b29 = abs(b8 - b5)   ' this gives the absolute difference - something picaxe basic probably cannot give anyway
if b29 > b10 doitagain

One way around Picaxe's limited arithmetics could be something like this:
symbol LIMIT      = 20
symbol HYSTERESIS = 3 ' +/- 3
pause 1000
b0 = 17             ' Value to compare

' Calculate "absolute difference"
b1 = b0 - LIMIT
if b1 > 127 then    ' "abs-hack"
b1 = 256 - b1
endif

' Check if we were close enough to LIMIT
if b1 <= HYSTERESIS then
' Do something like ...
sound 0, (120,50) ' ... beep
endif

The code above is a workaround for missing negative values and abs function. It of course cuts the usable value range by half (if b1 > 127). The idea is that if b1 = b0 - LIMIT results to negative value ( >127 means 8th bit is set which means negative value in 8-bit arithmetics) then we turn it to positive value. Getting the positive value is simply subtracting the result from 256 (i.e. how much did the original subtraction "underflow").

The code above isn't really tested so expect bugs. It seemed to run just fine in the simulator though :-)

In my simulator (!) I cannot reproduce your situation. This code simulates just fine as a picaxe28x1:

b4 = 2   b7 = 9
b5 = 2   b8 = 9
b6 = 2   b9 = 9
b10 = 3

gosub servocalc
pause 2000
end  '   ALL bytes b4-b9 come out this end as 9 after three loops through the servocalc

servocalc:
for b11= 1 to 255 step 1
if b7>b4 then let b4=b4+b10 max b7
endif
if b4>b7 then let b4=b4-b10 min b7
endif
if b8>b5 then let b5=b5+b10 max b8
endif
if b5>b8 then let b5=b5-b10 min b8
endif
if b9>b6 then let b6=b6+b10 max b9
endif
if b6>b9 then let b6=b6-b10 min b9
endif
if b4=b7 and b5=b8 and b6=b9 then
return
endif
gosub servomove
pause 20
inc b19
next b11
return

servomove:
' let's pretend stuff happens here
return

What hardware are you using?

This code will save you one empty jump through the hoop:

symbol counter = b0
symbol stepper = 3
symbol goal    = 9
counter = 2

do
pause 800   ' the pause makes the simulation slow enough for us, meat bags
counter = counter + stepper max goal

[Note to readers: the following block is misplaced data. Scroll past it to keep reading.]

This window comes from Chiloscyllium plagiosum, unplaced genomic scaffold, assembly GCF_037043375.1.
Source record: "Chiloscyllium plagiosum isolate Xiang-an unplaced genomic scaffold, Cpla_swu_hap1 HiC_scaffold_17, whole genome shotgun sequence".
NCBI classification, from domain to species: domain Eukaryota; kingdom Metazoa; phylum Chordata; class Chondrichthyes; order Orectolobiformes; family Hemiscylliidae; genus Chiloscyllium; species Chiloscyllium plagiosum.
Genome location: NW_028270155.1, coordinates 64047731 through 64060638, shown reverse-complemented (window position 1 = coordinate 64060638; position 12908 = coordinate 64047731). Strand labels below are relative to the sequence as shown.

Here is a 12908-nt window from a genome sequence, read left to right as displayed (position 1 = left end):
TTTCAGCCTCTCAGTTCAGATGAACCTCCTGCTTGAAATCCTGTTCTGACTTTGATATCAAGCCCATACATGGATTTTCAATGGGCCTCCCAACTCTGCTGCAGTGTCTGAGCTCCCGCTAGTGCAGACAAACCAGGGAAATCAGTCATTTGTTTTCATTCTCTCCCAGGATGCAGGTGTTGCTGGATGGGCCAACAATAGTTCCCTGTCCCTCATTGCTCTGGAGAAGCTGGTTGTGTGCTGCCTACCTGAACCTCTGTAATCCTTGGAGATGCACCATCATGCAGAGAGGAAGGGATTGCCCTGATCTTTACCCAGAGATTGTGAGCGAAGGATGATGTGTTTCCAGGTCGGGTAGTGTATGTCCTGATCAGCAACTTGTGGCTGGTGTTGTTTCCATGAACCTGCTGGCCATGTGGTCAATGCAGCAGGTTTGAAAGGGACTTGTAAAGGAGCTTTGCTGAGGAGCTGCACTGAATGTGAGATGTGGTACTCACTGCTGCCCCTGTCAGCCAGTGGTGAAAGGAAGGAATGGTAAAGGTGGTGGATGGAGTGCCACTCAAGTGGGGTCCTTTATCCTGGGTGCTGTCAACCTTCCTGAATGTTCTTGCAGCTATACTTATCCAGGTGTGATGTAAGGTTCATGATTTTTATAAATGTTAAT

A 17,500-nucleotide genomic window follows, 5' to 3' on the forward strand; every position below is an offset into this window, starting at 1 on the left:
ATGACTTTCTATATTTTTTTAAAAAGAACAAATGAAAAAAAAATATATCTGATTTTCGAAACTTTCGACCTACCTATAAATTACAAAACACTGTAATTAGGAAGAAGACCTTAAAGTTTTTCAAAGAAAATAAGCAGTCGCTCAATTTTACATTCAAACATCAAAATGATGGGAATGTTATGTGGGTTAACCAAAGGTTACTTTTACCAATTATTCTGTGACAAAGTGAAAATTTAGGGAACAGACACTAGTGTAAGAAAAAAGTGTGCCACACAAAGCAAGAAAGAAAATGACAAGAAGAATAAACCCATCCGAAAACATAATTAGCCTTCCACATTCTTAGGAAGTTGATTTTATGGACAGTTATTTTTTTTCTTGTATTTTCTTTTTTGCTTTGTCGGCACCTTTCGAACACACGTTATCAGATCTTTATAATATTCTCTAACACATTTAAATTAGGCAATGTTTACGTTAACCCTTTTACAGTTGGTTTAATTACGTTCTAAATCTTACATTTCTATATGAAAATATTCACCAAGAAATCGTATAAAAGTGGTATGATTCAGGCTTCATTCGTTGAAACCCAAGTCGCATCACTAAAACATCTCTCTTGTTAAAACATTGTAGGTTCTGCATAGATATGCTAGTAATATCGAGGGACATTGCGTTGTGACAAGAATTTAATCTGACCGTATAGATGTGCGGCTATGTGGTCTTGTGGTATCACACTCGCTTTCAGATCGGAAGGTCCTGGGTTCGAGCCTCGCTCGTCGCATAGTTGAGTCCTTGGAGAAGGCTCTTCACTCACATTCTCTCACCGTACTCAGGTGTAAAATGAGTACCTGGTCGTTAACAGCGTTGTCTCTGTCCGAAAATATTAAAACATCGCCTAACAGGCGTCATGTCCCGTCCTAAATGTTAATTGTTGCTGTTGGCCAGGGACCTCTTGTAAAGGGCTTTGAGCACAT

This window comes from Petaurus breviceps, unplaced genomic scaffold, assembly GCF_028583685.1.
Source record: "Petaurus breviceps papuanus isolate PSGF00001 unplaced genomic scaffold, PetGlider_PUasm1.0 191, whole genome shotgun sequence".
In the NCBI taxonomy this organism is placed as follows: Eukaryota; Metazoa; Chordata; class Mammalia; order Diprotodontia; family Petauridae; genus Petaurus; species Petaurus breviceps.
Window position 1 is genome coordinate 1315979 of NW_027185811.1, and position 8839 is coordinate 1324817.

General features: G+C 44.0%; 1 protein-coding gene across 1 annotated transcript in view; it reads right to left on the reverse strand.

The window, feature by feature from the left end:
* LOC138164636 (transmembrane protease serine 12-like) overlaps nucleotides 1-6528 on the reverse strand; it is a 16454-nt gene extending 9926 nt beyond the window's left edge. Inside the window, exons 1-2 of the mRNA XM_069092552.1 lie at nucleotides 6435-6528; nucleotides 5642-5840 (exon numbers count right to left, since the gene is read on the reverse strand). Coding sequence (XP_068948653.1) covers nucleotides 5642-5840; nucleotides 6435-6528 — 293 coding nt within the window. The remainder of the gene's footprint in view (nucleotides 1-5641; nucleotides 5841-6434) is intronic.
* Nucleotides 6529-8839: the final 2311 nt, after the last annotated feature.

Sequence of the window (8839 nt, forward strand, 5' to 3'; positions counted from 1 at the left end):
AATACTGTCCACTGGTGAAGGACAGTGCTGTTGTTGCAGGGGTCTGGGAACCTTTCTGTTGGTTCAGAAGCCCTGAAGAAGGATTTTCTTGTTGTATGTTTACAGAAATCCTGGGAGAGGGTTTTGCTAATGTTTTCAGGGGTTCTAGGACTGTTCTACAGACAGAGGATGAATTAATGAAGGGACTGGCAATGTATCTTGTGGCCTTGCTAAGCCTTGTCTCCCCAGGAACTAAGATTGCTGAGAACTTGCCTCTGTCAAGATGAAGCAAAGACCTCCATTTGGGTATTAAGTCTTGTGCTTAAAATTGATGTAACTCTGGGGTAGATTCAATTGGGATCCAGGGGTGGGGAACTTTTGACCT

loop until counter = goal
pause 5000

nummio --I think your code is what I need but man it adds some math time to the calc loop. There has got to be a better and smaller solution here.

Rik-- I am running the same code, without a simulate but with a sertxd for debugging and mine was showing a stop before the max.

Tell you what, gimme an hour and I will post video and debugging numbers.

I updated the post, there is a video showing the problem. Here is some sertxd data showing some numbers during the problem...

(This is stepping by 7)

<B4>38 <B5> 175 <b6> 64 'current servo pos
<B7> 1 <B8> 175 <b9> 64 'where we want to go --b8 and b9 have gotten there, just waiting for rotate to catch up
<B4>31 <B5> 175 <b6> 64
<B7> 1 <B8> 175 <b9> 64
<B4>24 <B5> 175 <b6> 64
<B7> 1 <B8> 175 <b9> 64
<B4>17 <B5> 175 <b6> 64
<B7> 1 <B8> 175 <b9> 64
<B4>10 <B5> 175 <b6> 64
<B7> 1 <B8> 175 <b9> 64
<B4>3 <B5> 175 <b6> 64
<B7> 1 <B8> 175 <b9> 64
<B4>252 <B5> 175 <b6> 64 '<<<< the loop starts over here. we want b7 to be one but it skips past and goes to 252.
<B7> 1 <B8> 175 <b9> 64
<B4>245 <B5> 175 <b6> 64
<B7> 1 <B8> 175 <b9> 64
<B4>238 <B5> 175 <b6> 64
<B7> 1 <B8> 175 <b9> 64
<B4>231 <B5> 175 <b6> 64
<B7> 1 <B8> 175 <b9> 64
<B4>224 <B5> 175 <b6> 64
<B7> 1 <B8> 175 <b9> 64

Only AFTER reaching one does it go "under". This tells me that your loop needs reprogramming indeed. Your code makes one more "loop for the road". Make it stop in time!

The do ... loop until construction elsewhere on this page will set you free.

*crosses fingers*